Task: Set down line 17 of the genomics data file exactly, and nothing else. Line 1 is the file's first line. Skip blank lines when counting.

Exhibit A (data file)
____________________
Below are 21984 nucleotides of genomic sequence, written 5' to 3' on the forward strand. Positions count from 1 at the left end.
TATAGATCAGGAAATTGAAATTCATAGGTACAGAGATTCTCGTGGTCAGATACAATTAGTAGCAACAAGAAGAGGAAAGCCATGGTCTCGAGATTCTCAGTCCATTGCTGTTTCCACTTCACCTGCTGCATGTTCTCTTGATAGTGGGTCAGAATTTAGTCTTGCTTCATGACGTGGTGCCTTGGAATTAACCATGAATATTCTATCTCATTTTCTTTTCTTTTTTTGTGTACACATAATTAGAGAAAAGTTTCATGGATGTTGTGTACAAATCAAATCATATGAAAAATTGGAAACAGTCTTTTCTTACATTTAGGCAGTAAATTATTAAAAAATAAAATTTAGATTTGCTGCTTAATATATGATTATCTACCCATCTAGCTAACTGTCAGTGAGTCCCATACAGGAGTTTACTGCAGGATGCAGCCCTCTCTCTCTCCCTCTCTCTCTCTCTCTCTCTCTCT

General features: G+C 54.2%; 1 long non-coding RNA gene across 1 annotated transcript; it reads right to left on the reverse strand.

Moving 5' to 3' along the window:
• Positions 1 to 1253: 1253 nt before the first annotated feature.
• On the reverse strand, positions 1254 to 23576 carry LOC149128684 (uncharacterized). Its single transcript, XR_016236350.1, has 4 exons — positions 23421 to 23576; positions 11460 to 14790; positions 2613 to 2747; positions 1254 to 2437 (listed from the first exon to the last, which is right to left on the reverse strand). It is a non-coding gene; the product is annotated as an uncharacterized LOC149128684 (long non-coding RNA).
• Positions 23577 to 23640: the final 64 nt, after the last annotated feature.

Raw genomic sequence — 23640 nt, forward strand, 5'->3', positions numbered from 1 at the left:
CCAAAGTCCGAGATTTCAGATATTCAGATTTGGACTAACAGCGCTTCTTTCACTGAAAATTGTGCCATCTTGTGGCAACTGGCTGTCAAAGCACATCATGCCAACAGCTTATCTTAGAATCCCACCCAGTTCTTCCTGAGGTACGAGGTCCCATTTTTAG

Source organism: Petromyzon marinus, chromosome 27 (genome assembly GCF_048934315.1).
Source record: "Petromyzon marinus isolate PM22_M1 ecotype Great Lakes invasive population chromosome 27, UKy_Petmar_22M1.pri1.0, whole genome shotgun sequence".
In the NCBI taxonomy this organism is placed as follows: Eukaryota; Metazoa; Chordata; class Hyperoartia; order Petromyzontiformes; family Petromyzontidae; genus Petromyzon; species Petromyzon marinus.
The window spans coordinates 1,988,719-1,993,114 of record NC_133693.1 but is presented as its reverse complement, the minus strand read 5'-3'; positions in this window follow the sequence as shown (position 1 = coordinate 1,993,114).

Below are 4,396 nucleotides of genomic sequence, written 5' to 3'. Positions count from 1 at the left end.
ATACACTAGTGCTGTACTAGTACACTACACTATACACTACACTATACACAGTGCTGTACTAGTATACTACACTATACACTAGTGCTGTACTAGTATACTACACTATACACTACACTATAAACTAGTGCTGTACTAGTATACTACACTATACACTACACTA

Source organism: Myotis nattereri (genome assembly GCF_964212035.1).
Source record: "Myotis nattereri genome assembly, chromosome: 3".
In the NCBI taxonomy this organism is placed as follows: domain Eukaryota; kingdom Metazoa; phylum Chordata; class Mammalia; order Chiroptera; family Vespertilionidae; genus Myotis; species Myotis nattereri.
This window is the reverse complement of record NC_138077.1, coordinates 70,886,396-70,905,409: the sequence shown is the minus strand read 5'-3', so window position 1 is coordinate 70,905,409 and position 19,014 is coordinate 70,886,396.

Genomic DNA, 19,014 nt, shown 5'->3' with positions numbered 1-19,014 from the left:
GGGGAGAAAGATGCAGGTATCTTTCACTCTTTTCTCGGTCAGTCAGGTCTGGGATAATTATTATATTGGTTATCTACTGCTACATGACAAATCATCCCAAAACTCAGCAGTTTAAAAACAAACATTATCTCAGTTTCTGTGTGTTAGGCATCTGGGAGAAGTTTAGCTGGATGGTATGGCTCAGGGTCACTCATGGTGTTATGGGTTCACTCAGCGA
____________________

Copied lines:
Source record: "Myotis nattereri genome assembly, chromosome: 3".